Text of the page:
“WaveOne All” program was used for the WOG primary files (tip size 25/0.07 taper in the apical 3 mm and variable taper more coronally). HEDM files (tip size 25/variable taper) were rotated at 400 rpm and torque of 3 Ncm, while M Pro files (tip size 25/0.06 taper) were rotated at a constant speed of 400 rpm and torque of 1.5 Ncm. All tested instruments were rotated until fracture occurred. Timing was initiated as soon as the motion started after accurate positioning of the tested instrument into the canal. Time was calculated till fracture as detected visually and audibly. A ×2.5 magnifying binocular loupes with LED light (Heine; Herrsching, Germany) was used to determine the failure time. Testing of all instruments was performed by one operator. For each instrument, the time to fracture (TtF) in seconds was recorded. The length of the separated fragment was also measured for each instrument with a digital caliper.

Statistical analysis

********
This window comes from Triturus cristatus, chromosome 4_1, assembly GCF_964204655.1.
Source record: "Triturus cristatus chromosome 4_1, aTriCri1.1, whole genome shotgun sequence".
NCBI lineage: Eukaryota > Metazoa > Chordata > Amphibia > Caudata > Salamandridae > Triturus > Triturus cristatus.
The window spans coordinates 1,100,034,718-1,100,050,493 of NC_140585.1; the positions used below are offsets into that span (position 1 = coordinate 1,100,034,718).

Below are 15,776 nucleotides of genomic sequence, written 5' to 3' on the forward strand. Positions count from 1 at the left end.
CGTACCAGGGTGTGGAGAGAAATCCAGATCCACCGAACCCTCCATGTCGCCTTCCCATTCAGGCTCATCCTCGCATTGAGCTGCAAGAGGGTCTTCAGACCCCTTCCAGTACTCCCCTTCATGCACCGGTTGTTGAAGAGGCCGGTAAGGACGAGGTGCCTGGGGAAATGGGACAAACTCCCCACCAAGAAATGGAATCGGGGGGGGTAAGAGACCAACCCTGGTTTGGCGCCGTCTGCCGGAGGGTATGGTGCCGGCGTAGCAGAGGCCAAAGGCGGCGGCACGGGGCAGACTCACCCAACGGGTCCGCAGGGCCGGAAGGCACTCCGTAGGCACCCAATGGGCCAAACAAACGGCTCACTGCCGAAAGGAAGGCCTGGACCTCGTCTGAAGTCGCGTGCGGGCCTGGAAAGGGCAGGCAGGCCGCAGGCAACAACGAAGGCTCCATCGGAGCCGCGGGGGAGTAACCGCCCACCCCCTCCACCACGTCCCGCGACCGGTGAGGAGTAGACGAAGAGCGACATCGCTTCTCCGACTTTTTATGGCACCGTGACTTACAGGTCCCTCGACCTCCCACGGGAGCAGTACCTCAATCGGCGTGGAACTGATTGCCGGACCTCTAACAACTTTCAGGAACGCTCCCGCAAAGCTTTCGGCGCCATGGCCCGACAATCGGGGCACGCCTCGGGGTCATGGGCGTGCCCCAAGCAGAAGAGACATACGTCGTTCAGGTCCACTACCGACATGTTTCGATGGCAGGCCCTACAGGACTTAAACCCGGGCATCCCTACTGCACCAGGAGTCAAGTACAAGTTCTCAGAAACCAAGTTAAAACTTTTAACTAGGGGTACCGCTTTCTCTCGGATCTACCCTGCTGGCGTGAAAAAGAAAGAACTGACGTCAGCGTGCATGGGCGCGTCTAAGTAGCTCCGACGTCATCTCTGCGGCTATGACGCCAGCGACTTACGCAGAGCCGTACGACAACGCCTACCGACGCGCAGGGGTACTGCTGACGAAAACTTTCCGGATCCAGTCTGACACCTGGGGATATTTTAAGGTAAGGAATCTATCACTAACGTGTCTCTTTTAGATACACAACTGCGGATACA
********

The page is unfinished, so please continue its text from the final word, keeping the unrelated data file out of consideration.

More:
Mean and standard deviation (SD) of data obtained were calculated for each group and statistically analyzed using one-way analysis of variance and post hoc Tukey test with SPSS version 18.0 (SPSS Inc, Chicago, IL, USA). Statistical significance was set at 5%.

Scanning electron microscopic evaluation

Random selection of three instruments from each group was made. These instruments were ultrasonically cleaned in absolute alcohol for approximately 120 s and then mounted for fractographic examination by scanning electron microscopy (Philips SEM 515, Eindhoven, Netherlands) at ×200 and ×3000 magnification to evaluate the type of fracture with energy dispersive X-ray analysis (EDXA) (Philips SEM 515, Eindhoven, The Netherlands) made to identify their metallurgic composition. Analyses were done at 25 kV at room temperature.

  Results Top

Mean TtF ± SD values after cyclic fatigue testing of WOG, HEDM, and M Pro NiTi instruments are displayed in [Table 1]. One-way ANOVA revealed a significant difference among the three tested instruments (P < 0.05). HEDM showed the highest resistance to cyclic fatigue at simulated body temperature followed by the WOG and the M Pro instruments.
Table 1: Mean time to fracture in seconds (standard deviation) and fragment length in mm after cyclic fatigue testing of WaveOne Gold, Hyflex EDM, and M Pro rotary files in 60° curved simulated canals